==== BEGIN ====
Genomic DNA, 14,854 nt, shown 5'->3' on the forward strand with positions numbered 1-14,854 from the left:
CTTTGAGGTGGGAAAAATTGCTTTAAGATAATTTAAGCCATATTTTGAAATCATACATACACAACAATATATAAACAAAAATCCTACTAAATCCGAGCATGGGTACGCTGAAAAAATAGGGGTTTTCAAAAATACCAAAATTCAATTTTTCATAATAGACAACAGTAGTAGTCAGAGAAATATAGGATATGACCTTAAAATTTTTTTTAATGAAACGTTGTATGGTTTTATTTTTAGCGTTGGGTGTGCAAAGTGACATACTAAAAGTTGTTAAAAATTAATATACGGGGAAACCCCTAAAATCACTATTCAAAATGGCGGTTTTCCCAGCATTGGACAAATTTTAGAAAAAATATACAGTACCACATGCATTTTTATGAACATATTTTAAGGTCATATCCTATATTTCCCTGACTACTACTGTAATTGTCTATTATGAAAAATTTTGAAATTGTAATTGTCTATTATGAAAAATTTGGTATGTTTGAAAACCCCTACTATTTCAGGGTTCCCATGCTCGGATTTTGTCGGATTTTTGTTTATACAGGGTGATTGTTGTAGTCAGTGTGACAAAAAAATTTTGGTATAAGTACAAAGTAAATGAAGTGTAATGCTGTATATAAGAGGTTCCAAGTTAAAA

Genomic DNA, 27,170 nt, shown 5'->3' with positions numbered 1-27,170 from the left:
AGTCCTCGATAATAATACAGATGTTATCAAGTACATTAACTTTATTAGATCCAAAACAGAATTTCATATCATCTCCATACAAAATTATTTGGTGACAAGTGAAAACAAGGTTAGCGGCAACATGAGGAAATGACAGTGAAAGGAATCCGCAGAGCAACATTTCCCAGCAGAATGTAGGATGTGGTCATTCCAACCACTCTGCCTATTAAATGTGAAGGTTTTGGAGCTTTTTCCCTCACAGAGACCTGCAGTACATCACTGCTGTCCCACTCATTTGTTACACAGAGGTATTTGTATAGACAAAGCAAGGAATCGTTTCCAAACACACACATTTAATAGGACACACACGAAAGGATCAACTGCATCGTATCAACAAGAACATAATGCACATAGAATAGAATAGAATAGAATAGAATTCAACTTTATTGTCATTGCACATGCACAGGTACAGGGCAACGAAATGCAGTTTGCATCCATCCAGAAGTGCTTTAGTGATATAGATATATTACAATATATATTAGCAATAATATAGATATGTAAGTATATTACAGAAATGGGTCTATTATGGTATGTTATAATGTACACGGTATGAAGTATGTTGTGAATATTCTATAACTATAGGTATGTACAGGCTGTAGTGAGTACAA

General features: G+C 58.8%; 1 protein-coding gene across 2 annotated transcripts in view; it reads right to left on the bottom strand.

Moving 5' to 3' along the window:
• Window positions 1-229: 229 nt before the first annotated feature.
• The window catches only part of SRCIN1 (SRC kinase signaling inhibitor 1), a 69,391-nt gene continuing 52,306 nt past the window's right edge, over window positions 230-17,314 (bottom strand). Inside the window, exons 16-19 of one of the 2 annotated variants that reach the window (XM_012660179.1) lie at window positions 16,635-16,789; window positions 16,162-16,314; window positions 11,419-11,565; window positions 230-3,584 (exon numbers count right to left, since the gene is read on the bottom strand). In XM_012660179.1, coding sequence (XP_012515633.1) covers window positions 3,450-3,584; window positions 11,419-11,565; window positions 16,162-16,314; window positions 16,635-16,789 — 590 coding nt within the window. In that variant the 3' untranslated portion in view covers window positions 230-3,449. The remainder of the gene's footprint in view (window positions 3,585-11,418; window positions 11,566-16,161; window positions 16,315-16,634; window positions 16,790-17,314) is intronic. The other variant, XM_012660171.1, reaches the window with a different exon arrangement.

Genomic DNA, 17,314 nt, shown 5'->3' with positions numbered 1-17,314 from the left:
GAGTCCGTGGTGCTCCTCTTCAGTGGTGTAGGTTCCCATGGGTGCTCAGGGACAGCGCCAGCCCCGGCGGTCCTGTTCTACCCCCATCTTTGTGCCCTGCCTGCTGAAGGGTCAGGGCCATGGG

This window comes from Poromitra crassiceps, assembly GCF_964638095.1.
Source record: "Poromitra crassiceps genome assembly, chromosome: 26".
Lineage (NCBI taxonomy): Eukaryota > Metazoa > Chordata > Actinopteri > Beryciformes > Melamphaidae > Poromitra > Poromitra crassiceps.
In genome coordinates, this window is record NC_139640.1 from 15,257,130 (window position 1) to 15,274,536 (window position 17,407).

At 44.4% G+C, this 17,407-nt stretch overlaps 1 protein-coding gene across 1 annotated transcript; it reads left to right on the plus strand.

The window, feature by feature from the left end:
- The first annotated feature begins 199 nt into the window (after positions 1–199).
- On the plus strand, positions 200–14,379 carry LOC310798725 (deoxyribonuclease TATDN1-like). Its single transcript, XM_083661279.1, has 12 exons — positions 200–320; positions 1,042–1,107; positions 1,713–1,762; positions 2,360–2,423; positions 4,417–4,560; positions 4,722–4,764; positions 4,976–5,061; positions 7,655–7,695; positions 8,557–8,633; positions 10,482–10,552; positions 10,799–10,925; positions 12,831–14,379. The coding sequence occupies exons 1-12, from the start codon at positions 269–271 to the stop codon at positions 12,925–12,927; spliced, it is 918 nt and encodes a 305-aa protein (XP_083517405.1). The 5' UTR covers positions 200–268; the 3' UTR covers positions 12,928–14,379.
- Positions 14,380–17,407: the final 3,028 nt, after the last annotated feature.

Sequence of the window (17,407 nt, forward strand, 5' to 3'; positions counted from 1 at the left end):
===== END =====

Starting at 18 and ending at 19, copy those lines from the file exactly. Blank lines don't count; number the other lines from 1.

- On the plus strand, positions 200–14,379 carry LOC310798725 (deoxyribonuclease TATDN1-like). Its single transcript, XM_083661279.1, has 12 exons — positions 200–320; positions 1,042–1,107; positions 1,713–1,762; positions 2,360–2,423; positions 4,417–4,560; positions 4,722–4,764; positions 4,976–5,061; positions 7,655–7,695; positions 8,557–8,633; positions 10,482–10,552; positions 10,799–10,925; positions 12,831–14,379. The coding sequence occupies exons 1-12, from the start codon at positions 269–271 to the stop codon at positions 12,925–12,927; spliced, it is 918 nt and encodes a 305-aa protein (XP_083517405.1). The 5' UTR covers positions 200–268; the 3' UTR covers positions 12,928–14,379.
- Positions 14,380–17,407: the final 3,028 nt, after the last annotated feature.